Women hold only 5 per cent of professorships in the UK. Helena Kennedy examines the different forms of male prejudice which have caused this marginalisation.
In the 1860s Sophia Jex-Blake, determined to train and practise in medicine, sought to enrol in the faculty of medicine at the University of Edinburgh in Scotland. Initially, the university accepted her enrolment, provided she received separate tuition in embarrassing subjects like anatomy. However, other students and some of the faculty took exception to Sophia's presence and began a campaign of harassment and exclusion. They introduced a sheep into the lectures, which wore a placard suggesting it had greater brainpower than the woman in their midst, and certain professors refused to teach a member of the fair sex out of respect for her delicacy and sensibilities.
Although joined in the course by a handful of other undaunted women, who provided some sustenance against the constant provocation, it became clear to Sophia that the refusal of academics to teach women would prevent any of them qualifying. There ensued a lengthy legal battle, Jex-Blake vs Senatus of the University of Edinburgh (1873) 11 McPherson 784, culminating in a ruling by their lordships which excluded women from tertiary institutions.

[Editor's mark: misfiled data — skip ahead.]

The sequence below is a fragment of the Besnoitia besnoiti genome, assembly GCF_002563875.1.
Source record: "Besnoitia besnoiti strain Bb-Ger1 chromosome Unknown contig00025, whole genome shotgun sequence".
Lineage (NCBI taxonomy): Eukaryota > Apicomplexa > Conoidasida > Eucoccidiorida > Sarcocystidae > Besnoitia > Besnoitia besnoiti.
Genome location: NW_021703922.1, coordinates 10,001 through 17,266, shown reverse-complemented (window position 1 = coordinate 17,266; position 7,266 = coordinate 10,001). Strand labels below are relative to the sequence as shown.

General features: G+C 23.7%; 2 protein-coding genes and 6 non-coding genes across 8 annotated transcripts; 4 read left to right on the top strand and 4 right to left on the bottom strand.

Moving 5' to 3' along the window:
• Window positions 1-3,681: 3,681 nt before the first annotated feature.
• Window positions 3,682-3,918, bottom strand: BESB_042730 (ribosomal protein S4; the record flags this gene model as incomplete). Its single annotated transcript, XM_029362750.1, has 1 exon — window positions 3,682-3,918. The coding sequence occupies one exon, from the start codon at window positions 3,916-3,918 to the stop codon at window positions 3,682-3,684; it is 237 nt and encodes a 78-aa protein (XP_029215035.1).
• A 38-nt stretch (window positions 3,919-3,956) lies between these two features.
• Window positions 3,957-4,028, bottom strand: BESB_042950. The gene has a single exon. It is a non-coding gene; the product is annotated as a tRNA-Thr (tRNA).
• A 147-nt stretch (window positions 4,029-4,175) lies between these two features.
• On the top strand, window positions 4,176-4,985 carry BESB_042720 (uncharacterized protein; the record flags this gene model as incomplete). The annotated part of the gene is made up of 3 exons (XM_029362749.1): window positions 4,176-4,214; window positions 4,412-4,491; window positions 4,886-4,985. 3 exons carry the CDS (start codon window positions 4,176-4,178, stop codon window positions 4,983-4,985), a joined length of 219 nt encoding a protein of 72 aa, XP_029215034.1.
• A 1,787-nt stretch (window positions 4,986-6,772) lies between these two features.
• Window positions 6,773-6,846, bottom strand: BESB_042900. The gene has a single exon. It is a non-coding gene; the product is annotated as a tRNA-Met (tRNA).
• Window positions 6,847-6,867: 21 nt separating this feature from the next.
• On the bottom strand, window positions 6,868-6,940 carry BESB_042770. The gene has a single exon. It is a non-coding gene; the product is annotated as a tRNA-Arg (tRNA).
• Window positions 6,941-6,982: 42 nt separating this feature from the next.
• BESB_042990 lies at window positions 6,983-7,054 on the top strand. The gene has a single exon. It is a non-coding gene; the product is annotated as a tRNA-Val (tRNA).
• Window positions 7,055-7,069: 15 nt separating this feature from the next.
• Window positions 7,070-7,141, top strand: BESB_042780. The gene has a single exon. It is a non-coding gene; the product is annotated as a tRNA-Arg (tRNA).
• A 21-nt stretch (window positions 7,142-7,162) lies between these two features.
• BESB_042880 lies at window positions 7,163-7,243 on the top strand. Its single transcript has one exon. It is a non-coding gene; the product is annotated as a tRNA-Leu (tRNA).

Passages of Lord Neave's judgment explain the rationale: "It is a belief, widely entertained, that there is a great difference in the mental constitution of the two sexes, just as there is in their physical conformation. The power and susceptibilities of women are as noble as those of men; but they are thought to be different and, in particular, it is considered that they have not the same power of intense labour as men are endowed with. If this be so, it must form a serious objection to uniting them under the same course of academic study. I confess that, to some extent, I share this view, and should regret to see our young females subjected to the severe and incessant work which my own observation and experience have taught me to consider as indispensable to any high attainment in learning. A disregard of such an inequality would be fatal to any scheme of public instruction . . .